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The effects of radiation therapy on the macrophage response in cancer

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Callum Beach , David Maclean, Dominika Majorova, James N. Arnold, Monica M. Olcina

Original languageEnglish
Article number1020606
JournalFrontiers in oncology
Volume12
DOIs
Published29 Sep 2022

Bibliographical note

Funding Information: We apologies to all the authors that we could not cite due to space constraints. This work was supported by the Medical Research Council (MC_UU_00001/10). C.B is supported by an International Accelerator Award, ACRCelerate funded by Cancer Research UK (A26825 and A28223). J.N.A. is the recipient of a Cancer Research Institute/Wade F.B. Thompson CLIP grant (CRI3645) and Cancer Research UK grant DCRPGF\100009. Funding Information: This work was supported by the Medical Research Council (MC_UU_00001/10). C.B is supported by an International Accelerator Award, ACRCelerate funded by Cancer Research UK (A26825 and A28223). J.N.A. is the recipient of a Cancer Research Institute/Wade F.B. Thompson CLIP grant (CRI3645) and Cancer Research UK grant DCRPGF\100009. Publisher Copyright: Copyright © 2022 Beach, MacLean, Majorova, Arnold and Olcina.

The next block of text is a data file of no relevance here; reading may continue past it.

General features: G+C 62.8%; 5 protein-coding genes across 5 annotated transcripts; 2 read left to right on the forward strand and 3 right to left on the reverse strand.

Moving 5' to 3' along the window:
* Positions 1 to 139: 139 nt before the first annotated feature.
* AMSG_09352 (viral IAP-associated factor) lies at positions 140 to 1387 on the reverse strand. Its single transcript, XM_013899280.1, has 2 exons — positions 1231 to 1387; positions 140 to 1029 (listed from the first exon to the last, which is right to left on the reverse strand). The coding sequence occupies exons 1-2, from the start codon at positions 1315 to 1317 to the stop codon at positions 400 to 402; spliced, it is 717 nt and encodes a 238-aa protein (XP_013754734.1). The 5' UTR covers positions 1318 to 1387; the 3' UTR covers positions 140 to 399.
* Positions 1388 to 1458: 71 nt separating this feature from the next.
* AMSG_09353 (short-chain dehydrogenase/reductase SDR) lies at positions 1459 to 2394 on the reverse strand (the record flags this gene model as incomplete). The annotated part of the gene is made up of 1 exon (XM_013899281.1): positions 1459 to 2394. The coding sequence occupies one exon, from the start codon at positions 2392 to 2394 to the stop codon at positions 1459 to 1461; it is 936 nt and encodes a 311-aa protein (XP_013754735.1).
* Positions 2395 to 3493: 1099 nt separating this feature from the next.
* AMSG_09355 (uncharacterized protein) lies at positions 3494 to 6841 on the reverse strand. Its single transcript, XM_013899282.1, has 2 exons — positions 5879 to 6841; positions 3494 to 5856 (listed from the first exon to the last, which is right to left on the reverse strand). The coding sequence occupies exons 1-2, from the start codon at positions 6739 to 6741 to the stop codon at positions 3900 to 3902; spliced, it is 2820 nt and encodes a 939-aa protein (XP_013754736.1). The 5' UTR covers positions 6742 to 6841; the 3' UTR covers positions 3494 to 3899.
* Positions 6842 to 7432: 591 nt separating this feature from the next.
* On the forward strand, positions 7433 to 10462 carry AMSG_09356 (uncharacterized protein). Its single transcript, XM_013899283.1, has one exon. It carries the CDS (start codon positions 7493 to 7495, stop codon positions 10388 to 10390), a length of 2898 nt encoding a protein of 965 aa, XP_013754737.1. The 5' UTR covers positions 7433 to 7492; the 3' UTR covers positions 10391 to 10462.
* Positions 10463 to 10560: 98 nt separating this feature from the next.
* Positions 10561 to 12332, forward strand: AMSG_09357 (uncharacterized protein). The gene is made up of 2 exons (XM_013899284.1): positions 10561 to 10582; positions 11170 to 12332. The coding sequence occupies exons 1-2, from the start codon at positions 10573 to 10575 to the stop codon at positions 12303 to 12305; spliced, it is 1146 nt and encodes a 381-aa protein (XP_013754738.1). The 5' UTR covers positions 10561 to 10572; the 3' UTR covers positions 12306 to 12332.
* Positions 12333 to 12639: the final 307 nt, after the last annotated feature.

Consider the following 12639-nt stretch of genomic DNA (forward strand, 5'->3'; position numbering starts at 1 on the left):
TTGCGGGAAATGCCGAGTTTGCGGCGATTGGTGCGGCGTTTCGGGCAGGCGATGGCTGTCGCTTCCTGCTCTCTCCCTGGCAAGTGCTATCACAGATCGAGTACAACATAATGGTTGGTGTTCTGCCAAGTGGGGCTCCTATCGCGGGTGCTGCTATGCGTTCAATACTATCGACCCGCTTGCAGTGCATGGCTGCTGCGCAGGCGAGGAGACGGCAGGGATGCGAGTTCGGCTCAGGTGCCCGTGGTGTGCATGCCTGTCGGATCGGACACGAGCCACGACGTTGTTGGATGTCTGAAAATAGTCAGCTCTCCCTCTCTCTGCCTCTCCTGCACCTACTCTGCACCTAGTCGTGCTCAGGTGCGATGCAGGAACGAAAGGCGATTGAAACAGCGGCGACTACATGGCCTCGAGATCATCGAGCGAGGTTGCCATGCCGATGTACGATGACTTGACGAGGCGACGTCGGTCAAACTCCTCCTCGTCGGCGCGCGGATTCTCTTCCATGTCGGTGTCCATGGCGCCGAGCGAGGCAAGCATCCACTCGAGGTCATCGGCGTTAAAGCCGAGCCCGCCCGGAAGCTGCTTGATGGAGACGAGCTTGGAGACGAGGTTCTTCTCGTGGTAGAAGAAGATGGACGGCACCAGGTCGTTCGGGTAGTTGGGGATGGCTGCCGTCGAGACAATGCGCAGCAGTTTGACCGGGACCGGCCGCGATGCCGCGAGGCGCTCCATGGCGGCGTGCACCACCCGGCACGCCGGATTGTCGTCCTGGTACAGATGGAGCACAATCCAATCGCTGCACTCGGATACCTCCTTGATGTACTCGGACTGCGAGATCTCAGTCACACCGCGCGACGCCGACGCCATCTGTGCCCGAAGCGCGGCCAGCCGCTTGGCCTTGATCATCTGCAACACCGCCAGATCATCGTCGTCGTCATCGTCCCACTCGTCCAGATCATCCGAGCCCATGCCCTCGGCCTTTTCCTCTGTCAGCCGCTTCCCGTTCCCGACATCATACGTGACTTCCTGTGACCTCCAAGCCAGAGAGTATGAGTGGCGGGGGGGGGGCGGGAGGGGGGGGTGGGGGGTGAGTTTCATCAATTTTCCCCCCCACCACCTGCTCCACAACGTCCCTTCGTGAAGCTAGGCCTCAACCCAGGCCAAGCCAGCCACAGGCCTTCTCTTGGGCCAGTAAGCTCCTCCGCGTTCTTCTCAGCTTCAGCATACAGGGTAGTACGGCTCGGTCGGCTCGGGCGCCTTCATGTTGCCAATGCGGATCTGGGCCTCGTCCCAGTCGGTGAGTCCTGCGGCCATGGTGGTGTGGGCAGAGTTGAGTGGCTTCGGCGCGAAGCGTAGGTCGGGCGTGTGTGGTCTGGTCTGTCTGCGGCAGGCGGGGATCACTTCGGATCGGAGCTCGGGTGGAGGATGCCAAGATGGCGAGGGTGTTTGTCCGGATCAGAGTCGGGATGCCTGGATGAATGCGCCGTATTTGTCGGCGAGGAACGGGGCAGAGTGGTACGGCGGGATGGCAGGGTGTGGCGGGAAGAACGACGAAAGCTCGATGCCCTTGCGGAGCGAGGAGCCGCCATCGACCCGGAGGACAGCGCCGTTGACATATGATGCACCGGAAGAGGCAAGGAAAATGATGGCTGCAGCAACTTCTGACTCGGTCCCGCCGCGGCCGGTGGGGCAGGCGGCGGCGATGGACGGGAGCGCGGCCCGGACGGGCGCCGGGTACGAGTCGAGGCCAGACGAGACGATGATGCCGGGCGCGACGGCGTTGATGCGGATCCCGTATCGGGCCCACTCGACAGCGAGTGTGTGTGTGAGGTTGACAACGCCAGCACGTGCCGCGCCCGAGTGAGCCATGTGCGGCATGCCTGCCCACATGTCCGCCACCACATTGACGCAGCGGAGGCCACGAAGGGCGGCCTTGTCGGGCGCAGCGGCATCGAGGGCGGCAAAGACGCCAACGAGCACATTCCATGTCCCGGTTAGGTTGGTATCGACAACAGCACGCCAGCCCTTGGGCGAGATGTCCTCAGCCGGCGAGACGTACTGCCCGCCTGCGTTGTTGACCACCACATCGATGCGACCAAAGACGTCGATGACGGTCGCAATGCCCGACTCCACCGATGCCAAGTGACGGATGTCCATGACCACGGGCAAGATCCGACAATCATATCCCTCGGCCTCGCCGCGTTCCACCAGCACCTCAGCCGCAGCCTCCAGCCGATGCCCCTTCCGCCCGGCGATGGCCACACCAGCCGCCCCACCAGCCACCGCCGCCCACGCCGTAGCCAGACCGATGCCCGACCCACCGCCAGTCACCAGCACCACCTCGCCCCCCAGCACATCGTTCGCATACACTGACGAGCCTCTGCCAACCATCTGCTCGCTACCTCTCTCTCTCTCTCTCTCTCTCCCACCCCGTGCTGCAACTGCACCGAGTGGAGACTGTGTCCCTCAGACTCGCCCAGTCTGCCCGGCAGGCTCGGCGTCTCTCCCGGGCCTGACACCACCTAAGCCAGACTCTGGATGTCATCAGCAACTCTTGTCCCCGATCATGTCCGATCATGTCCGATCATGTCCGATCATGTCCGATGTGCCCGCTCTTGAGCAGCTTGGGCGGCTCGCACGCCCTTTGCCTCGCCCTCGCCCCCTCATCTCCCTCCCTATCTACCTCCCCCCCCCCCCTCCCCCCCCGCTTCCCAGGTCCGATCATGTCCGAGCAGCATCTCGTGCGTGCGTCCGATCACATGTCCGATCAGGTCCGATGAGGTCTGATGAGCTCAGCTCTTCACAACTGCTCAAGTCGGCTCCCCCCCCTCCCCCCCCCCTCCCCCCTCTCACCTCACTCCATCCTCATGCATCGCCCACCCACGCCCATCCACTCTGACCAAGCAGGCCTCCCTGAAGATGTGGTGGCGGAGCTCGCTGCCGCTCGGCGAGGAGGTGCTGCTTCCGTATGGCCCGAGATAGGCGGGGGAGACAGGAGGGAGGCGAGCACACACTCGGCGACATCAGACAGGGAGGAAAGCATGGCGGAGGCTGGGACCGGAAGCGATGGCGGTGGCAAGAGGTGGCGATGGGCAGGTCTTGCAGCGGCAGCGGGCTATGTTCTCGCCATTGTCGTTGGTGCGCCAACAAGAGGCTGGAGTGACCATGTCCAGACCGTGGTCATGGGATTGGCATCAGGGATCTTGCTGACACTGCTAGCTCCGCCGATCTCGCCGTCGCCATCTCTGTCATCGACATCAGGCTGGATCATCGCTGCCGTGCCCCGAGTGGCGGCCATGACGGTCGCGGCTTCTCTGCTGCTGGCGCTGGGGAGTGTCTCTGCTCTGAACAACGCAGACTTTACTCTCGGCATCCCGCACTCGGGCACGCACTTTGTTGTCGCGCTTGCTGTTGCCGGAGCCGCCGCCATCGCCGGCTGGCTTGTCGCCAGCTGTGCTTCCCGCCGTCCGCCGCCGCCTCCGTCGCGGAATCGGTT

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Abstract

The efficacy of radiotherapy, a mainstay of cancer treatment, is strongly influenced by both cellular and non-cellular features of the tumor microenvironment (TME). Tumor-associated macrophages (TAMs) are a heterogeneous population within the TME and their prevalence significantly correlates with patient prognosis in a range of cancers. Macrophages display intrinsic radio-resistance and radiotherapy can influence TAM recruitment and phenotype. However, whether radiotherapy alone can effectively “reprogram” TAMs to display anti-tumor phenotypes appears conflicting. Here, we discuss the effect of radiation on macrophage recruitment and plasticity in cancer, while emphasizing the role of specific TME components which may compromise the tumor response to radiation and influence macrophage function. In particular, this review will focus on soluble factors (cytokines, chemokines and components of the complement system) as well as physical changes to the TME. Since the macrophage response has the potential to influence radiotherapy outcomes this population may represent a drug target for improving treatment. An enhanced understanding of components of the TME impacting radiation-induced TAM recruitment and function may help consider the scope for future therapeutic avenues to target this plastic and pervasive population.

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